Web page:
There’s no such thing as nuclear waste! This term was invented to stop civilian nuclear power.
Spent fuel from nuclear power plants is a precious resource. About 96 percent of it can be recycled into new nuclear fuel. No other fuel source can make this claim. Once fossil fuels are burned, all that is left is ash or airborne pollutants which nuclear energy does not produce.
Thus, nuclear is a truly renewable resource. Furthermore, unlike wind, solar and other so-called alternative energy sources, a nuclear fission reactor actually breeds more fuel than it consumes.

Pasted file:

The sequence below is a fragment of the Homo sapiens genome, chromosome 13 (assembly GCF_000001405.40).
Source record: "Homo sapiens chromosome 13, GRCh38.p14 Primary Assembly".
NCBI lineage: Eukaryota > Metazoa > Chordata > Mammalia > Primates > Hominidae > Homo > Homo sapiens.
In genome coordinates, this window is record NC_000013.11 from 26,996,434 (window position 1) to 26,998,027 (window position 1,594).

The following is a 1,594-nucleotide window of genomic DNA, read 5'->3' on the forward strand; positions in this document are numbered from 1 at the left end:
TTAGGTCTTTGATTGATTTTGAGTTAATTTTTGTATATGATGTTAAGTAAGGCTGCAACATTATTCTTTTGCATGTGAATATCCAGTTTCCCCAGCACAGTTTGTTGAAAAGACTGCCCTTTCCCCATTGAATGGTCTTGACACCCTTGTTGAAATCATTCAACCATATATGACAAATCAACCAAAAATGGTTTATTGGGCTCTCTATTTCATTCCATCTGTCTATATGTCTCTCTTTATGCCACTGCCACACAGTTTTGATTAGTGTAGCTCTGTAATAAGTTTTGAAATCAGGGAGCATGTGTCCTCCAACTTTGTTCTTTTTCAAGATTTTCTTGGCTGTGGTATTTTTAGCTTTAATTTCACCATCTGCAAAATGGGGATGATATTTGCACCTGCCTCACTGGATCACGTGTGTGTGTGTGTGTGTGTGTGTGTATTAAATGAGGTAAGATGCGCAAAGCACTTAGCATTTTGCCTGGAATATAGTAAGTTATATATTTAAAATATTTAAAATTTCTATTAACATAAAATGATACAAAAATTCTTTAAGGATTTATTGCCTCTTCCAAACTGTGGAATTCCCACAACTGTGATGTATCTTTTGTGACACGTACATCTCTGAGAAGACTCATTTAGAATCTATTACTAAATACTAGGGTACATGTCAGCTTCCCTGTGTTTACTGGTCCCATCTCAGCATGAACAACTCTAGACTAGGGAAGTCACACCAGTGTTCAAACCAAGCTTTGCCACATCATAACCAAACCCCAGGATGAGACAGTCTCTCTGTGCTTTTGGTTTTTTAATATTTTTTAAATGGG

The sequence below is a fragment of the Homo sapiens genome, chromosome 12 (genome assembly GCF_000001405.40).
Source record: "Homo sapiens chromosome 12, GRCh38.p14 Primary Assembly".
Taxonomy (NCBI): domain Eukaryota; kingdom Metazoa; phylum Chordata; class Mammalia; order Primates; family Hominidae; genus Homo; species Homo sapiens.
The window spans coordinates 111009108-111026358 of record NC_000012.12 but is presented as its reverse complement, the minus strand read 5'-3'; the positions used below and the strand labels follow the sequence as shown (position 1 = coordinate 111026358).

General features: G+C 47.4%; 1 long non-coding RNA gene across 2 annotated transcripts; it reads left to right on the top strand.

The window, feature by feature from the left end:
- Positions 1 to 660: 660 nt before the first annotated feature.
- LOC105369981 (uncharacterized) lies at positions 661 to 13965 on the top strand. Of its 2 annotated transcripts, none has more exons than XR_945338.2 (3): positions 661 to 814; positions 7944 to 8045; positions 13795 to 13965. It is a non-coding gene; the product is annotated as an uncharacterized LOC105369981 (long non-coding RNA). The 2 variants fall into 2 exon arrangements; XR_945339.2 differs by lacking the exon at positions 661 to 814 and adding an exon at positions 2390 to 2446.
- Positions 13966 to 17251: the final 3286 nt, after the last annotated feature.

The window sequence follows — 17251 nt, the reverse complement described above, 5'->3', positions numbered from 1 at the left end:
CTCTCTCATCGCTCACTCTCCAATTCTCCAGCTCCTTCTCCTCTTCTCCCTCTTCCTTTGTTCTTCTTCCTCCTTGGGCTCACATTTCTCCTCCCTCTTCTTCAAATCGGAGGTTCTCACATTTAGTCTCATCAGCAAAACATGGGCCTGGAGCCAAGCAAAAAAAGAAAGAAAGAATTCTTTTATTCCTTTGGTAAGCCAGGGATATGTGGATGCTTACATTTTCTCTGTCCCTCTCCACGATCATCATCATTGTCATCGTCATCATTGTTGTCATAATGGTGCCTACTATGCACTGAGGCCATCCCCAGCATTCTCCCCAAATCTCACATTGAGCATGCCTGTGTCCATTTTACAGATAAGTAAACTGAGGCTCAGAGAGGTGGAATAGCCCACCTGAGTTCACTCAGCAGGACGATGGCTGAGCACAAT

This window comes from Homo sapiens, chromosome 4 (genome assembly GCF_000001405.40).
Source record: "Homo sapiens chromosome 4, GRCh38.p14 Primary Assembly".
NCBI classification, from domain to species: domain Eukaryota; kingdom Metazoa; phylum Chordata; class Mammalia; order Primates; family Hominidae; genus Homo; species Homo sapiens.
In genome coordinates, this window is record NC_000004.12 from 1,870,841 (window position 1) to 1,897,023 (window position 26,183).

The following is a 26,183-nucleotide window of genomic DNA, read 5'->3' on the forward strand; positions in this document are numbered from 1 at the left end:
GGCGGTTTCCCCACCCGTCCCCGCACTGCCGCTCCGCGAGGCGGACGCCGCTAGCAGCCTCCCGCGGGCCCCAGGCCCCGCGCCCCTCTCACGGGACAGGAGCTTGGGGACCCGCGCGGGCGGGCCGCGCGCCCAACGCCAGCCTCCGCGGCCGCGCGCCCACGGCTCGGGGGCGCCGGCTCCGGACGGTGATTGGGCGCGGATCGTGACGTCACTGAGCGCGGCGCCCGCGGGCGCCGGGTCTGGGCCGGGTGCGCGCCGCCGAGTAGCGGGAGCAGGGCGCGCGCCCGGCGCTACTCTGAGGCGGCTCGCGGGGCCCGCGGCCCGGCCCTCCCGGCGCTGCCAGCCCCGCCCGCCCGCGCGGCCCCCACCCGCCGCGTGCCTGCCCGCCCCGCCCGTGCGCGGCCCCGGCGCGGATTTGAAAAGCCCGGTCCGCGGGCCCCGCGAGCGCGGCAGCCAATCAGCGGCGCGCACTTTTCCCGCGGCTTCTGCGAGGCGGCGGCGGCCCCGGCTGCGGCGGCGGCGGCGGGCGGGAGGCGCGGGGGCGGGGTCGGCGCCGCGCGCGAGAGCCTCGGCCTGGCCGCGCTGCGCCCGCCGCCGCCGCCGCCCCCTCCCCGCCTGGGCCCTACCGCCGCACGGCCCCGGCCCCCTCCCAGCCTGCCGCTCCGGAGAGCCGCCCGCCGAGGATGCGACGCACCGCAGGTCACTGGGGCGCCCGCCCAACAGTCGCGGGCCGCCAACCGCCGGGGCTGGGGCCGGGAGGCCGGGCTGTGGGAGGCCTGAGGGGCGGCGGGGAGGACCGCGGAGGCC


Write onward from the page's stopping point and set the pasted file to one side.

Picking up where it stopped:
In the Atoms for Peace days of the ’50s and ’60s, it was assumed that spent reactor fuel would be reprocessed into new reactor fuel. The plan was for the United States to use a closed nuclear fuel cycle. Uranium was to be mined, enriched and processed into fuel rods; then burned as fuel and reprocessed, to start the cycle again.
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“Burying” spent fuel (as planned for Yucca Mountain) was not in the Atoms for Peace picture. Why bury a fuel source that could provide thousands of metric tons of uranium-238, fissile uranium-235, and plutonium-239 useable to make new reactor fuel?
Rob Dupuy, Pasco